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Others Media can do a lot more than politicians can: Jaipal Reddy

Media can do a lot more than politicians can: Jaipal Reddy

Author | Gokul Krishnamurthy | Saturday, May 28,2005 8:16 AM

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Media can do a lot more than politicians can: Jaipal Reddy

The sixth South Asian Editors Forum got underway in Hyderabad on Friday. Delivering the inaugural address, S Jaipal Reddy, Union Minister for Information, Broadcasting and Culture, said that the media could do a lot more to help resolve issues in the region than politicians can. He announced that India has initiated steps to create a visa-free travel norm for media persons in the South Asian region.

He said, "To begin with, editors, senior editorial staff and media owners could be extended the courtesy. This could be extended to all journalists eventually. The media can act as ambassadors."

Most delegates at the inaugural session agreed that there was a gap in communicating to the people of individual nations (specifically India and Pakistan), the feelings and realities of another. This is where the key role of the local language media was critical, it was felt.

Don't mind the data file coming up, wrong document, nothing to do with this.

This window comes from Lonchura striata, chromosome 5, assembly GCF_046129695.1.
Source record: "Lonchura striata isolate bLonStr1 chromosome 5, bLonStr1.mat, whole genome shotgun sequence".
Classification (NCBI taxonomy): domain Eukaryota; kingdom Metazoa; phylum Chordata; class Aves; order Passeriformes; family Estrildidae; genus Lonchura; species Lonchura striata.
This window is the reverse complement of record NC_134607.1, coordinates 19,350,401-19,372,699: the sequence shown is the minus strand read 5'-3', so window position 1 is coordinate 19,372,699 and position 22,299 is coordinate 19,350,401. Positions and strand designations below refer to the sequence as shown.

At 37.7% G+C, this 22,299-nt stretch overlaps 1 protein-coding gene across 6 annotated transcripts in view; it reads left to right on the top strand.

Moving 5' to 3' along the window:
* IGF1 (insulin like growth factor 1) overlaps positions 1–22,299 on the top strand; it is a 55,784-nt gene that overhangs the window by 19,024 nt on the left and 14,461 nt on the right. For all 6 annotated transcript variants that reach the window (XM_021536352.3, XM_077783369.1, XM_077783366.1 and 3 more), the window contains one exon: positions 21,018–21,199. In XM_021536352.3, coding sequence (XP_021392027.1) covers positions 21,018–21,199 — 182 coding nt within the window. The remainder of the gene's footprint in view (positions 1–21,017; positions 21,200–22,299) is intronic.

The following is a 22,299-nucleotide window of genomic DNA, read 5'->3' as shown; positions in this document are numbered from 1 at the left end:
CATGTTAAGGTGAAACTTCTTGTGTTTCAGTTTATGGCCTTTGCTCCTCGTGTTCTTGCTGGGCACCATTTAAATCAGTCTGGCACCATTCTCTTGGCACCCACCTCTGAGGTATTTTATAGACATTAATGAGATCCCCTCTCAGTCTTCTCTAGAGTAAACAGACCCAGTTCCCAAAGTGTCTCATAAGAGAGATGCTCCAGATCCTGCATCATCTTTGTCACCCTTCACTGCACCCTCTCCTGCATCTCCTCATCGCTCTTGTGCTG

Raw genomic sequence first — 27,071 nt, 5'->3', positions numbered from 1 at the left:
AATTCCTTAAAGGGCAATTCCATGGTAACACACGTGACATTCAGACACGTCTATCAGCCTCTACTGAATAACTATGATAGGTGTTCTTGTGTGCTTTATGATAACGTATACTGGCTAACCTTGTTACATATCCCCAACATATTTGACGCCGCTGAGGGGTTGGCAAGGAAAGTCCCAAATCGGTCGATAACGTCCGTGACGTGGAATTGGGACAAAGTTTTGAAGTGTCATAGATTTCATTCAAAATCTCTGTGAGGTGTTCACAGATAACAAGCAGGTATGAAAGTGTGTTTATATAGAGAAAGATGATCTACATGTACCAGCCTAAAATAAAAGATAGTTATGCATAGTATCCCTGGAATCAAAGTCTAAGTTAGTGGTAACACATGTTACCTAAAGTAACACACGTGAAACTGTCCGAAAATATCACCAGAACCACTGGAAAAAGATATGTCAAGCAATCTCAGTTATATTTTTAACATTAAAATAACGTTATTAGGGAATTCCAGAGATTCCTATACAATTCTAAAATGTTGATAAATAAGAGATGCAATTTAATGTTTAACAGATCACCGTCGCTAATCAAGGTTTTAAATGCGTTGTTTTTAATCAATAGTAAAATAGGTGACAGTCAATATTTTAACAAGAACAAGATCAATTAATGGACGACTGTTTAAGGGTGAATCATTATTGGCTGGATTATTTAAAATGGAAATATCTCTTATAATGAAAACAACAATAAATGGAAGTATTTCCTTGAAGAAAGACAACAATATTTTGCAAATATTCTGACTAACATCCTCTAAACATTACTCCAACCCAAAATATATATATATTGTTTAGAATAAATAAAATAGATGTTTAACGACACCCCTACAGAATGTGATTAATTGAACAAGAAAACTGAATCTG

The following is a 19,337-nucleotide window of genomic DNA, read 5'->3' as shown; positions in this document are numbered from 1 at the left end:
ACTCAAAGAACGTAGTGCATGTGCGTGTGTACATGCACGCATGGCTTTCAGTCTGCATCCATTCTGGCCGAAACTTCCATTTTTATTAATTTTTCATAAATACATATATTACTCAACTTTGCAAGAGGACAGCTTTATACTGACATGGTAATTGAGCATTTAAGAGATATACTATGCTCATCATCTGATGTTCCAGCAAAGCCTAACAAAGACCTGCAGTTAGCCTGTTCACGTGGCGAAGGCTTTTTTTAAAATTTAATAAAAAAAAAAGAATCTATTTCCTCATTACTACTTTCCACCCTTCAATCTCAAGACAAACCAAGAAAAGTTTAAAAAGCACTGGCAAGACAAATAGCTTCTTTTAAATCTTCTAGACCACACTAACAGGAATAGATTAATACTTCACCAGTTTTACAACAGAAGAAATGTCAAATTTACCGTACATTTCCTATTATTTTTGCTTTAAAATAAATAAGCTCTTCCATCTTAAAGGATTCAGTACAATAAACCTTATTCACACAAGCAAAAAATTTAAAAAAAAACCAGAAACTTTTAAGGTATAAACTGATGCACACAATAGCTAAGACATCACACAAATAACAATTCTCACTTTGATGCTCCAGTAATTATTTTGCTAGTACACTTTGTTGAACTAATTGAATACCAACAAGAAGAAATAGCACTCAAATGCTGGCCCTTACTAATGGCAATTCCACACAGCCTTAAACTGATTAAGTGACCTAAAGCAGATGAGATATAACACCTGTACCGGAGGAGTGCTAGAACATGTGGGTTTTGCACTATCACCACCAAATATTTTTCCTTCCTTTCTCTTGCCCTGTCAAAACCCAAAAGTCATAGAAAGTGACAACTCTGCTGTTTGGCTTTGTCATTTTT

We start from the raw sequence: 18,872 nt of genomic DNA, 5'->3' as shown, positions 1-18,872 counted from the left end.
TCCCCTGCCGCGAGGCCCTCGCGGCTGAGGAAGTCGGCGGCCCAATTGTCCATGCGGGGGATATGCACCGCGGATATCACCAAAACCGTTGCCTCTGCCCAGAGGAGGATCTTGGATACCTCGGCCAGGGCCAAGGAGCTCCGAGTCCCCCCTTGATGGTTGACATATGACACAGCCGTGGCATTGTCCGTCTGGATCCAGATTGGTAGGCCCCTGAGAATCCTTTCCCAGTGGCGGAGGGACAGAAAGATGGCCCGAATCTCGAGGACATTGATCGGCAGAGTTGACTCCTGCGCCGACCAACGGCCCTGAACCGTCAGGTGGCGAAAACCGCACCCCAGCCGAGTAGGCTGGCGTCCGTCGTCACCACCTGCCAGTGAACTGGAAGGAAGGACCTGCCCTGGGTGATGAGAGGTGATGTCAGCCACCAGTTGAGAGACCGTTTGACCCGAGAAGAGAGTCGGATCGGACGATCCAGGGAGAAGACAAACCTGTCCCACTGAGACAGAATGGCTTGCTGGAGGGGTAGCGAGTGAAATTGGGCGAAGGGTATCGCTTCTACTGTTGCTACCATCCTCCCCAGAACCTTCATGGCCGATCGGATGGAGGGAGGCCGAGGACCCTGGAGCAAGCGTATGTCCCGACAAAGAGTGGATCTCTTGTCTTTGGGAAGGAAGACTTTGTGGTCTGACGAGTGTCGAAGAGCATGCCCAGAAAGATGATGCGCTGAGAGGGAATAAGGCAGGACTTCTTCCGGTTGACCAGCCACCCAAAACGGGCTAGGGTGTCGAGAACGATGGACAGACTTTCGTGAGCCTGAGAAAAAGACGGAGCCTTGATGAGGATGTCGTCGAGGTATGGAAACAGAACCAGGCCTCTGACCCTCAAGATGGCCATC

After recollecting Napoleon Bonaparte's words of "I am more afraid of four hostile newspapers than a hundred cannons," Reddy said, "The regional media can establish an emotional connect with the people. More than the English language media, in this region."

Vijay Darda, MP, Rajya Sabha, and Founder Chairman, SAEF and Chairman and MD of Lokmat, said, "The governments of countries do try to bring in better cooperation and coordination, but these have their limitations. Such limitations can be overcome by the language media."

The turnout from journalists from Pakistan, Nepal and other countries was impressive. Javed Jabbar, Founding Co-convenor, SAEF and former minister of information, petroleum and natural resources, Government of Pakistan, said, "Even the learned are unable to understand the realities of civilisations and evolution in other societies. Reports by even qualified scholars are not truly reflective of reality."

However, the reaction to the minister's visa-free travel initiative was mixed. While the idea was welcomed by a majority of the editors in principle, some did indicate that security issues would need to be taken into consideration.

The minister clarified after his talk to media persons present that the External Affairs Ministry had processed the free-visa travel norms. It is now in the stage of being put forth to South Asian governments.

Tags: e4m

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